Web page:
Aims: Based on preliminary observations, we tested the hypothesis that construction-related occupations are associated with systemic sclerosis (SSc).
Methods: The professional occupation of 91 patients with SSc (71 females and 20 males) was recorded. Categorisation into construction-related and other professions was performed. A double definition was used for construction-related occupations. The first (limited) definition was based upon categories of the Belgian National Institute of Statistics (NIS) occupational list. The following occupations were considered construction-related: electricians, joiners, masons and tilers, plumbers and pipefitters. The use of this list also allows us to compare the distribution of professions in these patients with that in the general population. As the NIS occupational list is limitative and leaves out some “real-life” construction-related occupations, a second and broader interpretation was given to the concept of construction-related occupations.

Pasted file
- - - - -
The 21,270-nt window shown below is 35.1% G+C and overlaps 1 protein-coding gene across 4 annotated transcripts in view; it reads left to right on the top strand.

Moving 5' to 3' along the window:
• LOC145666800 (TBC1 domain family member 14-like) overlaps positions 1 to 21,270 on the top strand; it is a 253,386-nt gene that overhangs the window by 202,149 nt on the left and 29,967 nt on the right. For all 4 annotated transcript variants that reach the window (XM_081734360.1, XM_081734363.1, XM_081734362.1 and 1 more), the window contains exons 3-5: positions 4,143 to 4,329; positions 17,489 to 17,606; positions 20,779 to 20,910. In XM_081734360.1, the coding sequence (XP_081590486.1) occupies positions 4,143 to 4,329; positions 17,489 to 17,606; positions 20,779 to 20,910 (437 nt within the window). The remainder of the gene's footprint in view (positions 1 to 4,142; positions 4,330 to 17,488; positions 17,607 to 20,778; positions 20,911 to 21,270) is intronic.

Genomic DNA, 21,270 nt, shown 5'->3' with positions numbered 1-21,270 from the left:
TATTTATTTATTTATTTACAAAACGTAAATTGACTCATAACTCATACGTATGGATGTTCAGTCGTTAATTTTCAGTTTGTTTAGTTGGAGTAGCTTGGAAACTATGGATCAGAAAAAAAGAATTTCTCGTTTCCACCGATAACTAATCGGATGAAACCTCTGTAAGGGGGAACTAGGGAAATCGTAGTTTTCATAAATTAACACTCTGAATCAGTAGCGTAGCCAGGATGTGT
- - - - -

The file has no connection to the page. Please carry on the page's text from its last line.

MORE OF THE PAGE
Results: The prevalence of construction-related professions in males with SSc, according to the limited definition, was 10-fold higher than in the general working population (50% vs 5%; p<0.001). Interestingly, most of the patients with construction-related occupations were electricians. In the broader interpretation, 75% of the men with SSc fell into the category of construction-related occupations.
Conclusions: The data show an association between SSc and professional occupation.
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Competing interests: None.
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